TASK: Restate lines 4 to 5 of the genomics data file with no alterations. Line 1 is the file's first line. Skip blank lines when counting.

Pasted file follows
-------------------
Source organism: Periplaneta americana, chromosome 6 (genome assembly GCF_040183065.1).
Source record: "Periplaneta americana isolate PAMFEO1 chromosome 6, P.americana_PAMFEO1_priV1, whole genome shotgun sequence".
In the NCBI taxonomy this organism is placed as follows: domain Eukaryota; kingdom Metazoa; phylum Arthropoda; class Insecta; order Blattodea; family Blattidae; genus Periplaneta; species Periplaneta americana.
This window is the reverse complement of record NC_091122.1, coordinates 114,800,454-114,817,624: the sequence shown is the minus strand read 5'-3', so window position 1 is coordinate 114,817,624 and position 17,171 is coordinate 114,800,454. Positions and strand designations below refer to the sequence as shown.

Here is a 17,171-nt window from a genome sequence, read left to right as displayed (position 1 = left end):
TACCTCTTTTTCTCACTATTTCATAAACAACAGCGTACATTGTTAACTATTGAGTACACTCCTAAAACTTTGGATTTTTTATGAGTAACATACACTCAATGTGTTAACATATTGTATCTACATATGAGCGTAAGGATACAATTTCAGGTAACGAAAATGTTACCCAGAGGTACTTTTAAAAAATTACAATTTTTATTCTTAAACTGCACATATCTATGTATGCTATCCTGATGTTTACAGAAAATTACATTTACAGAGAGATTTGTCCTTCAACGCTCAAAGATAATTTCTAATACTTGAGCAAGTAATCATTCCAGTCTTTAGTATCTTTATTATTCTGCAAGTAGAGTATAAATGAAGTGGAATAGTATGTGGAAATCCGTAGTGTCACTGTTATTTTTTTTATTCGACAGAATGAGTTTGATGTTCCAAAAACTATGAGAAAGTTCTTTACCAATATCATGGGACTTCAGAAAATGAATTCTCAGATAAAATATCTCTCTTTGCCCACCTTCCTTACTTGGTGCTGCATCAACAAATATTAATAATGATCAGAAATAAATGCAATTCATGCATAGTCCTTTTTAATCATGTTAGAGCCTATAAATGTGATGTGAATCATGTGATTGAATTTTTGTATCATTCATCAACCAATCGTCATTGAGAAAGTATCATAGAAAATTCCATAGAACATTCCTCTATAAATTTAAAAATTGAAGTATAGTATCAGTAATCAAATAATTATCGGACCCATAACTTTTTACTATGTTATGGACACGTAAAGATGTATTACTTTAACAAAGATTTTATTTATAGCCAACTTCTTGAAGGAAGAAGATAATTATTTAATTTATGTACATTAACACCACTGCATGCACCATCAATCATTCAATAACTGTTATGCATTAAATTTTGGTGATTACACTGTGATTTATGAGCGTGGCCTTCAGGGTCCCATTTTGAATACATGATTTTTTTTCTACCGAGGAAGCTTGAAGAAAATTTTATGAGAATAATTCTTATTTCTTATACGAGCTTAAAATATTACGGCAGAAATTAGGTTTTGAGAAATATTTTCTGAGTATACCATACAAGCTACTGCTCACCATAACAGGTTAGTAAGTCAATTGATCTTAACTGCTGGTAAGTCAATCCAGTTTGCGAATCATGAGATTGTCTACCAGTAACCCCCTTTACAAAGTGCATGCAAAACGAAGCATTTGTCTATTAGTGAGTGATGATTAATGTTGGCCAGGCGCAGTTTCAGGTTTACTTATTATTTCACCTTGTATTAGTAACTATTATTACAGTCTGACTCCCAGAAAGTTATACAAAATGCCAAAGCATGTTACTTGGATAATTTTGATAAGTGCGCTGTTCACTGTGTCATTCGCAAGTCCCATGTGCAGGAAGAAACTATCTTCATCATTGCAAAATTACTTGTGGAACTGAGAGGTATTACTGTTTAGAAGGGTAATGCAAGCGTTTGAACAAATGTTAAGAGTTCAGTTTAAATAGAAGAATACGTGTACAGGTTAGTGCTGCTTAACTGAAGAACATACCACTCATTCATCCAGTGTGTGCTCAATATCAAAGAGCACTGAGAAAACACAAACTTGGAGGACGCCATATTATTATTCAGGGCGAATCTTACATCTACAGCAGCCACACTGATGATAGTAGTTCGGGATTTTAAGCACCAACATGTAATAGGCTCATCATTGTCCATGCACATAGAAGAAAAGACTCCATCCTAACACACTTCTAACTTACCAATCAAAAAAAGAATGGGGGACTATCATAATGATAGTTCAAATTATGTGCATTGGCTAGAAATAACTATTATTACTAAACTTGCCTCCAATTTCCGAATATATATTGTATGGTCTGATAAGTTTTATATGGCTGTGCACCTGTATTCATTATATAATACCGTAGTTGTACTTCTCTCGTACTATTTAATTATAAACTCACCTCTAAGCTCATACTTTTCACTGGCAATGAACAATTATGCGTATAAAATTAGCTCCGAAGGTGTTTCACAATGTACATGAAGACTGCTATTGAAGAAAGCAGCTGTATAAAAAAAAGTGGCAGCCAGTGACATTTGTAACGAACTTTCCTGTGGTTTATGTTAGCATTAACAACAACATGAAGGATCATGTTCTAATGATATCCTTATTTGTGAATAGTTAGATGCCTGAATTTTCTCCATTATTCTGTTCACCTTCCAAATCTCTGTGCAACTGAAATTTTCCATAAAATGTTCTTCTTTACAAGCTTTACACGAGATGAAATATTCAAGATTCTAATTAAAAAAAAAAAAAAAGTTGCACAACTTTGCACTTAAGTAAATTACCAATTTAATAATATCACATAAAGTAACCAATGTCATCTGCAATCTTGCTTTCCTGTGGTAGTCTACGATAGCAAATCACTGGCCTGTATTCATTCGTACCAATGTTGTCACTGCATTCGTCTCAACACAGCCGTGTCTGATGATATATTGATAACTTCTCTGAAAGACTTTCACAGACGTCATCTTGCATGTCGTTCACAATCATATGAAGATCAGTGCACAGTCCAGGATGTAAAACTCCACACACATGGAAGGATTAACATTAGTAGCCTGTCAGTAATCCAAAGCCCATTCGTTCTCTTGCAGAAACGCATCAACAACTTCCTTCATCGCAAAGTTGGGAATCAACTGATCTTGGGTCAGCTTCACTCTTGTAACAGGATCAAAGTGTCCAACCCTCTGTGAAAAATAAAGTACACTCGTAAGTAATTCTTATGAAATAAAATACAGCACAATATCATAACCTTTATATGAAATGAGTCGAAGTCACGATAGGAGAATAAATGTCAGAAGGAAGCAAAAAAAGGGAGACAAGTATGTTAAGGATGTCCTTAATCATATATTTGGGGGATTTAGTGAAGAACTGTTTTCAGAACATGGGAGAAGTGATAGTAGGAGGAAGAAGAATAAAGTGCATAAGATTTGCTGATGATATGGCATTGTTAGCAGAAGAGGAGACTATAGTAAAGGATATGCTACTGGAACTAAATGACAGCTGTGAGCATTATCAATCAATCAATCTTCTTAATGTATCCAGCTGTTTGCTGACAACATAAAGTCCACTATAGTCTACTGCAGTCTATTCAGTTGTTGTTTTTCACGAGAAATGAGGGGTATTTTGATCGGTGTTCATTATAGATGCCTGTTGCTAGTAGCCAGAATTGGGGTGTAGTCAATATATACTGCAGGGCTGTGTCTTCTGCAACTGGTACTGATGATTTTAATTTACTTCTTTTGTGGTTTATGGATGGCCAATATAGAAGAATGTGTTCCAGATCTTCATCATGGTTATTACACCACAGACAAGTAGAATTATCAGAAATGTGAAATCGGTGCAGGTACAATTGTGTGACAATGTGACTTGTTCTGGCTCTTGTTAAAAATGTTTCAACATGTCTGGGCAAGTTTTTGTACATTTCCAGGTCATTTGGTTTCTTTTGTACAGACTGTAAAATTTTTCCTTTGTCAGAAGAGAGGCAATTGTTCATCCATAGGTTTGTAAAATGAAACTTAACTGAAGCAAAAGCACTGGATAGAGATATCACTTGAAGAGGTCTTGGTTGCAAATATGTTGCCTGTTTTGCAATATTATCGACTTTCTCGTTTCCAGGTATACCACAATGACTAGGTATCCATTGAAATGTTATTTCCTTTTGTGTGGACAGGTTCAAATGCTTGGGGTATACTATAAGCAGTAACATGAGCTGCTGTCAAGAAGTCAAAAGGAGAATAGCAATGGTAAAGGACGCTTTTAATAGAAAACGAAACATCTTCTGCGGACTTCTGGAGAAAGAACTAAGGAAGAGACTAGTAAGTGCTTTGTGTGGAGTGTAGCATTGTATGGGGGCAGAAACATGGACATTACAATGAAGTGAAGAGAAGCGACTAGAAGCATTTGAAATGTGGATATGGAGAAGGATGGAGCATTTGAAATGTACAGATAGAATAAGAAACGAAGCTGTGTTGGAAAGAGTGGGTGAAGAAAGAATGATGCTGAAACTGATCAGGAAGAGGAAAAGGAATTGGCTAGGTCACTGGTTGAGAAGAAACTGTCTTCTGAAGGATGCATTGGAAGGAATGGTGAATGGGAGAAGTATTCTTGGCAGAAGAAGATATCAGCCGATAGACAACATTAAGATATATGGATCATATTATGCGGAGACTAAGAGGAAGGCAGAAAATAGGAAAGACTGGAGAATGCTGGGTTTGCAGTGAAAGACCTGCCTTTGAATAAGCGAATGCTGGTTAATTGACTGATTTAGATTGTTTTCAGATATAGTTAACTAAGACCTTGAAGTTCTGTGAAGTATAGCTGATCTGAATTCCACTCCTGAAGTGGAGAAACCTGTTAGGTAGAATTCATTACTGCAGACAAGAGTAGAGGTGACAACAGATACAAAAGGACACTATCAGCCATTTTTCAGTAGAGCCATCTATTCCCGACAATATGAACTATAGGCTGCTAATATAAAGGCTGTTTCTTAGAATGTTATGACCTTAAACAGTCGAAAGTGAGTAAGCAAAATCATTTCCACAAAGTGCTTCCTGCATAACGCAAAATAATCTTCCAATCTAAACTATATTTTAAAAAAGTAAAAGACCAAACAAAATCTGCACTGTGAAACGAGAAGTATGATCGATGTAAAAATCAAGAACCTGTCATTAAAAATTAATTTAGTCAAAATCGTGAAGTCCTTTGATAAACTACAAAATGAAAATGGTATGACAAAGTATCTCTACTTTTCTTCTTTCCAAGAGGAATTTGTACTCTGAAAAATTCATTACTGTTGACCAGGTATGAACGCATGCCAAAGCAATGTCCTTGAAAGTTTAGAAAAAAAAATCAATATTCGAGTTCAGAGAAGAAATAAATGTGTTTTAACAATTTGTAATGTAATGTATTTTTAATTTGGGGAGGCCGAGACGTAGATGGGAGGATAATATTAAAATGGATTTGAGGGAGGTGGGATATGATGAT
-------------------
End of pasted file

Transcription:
This window is the reverse complement of record NC_091122.1, coordinates 114,800,454-114,817,624: the sequence shown is the minus strand read 5'-3', so window position 1 is coordinate 114,817,624 and position 17,171 is coordinate 114,800,454. Positions and strand designations below refer to the sequence as shown.

Here is a 17,171-nt window from a genome sequence, read left to right as displayed (position 1 = left end):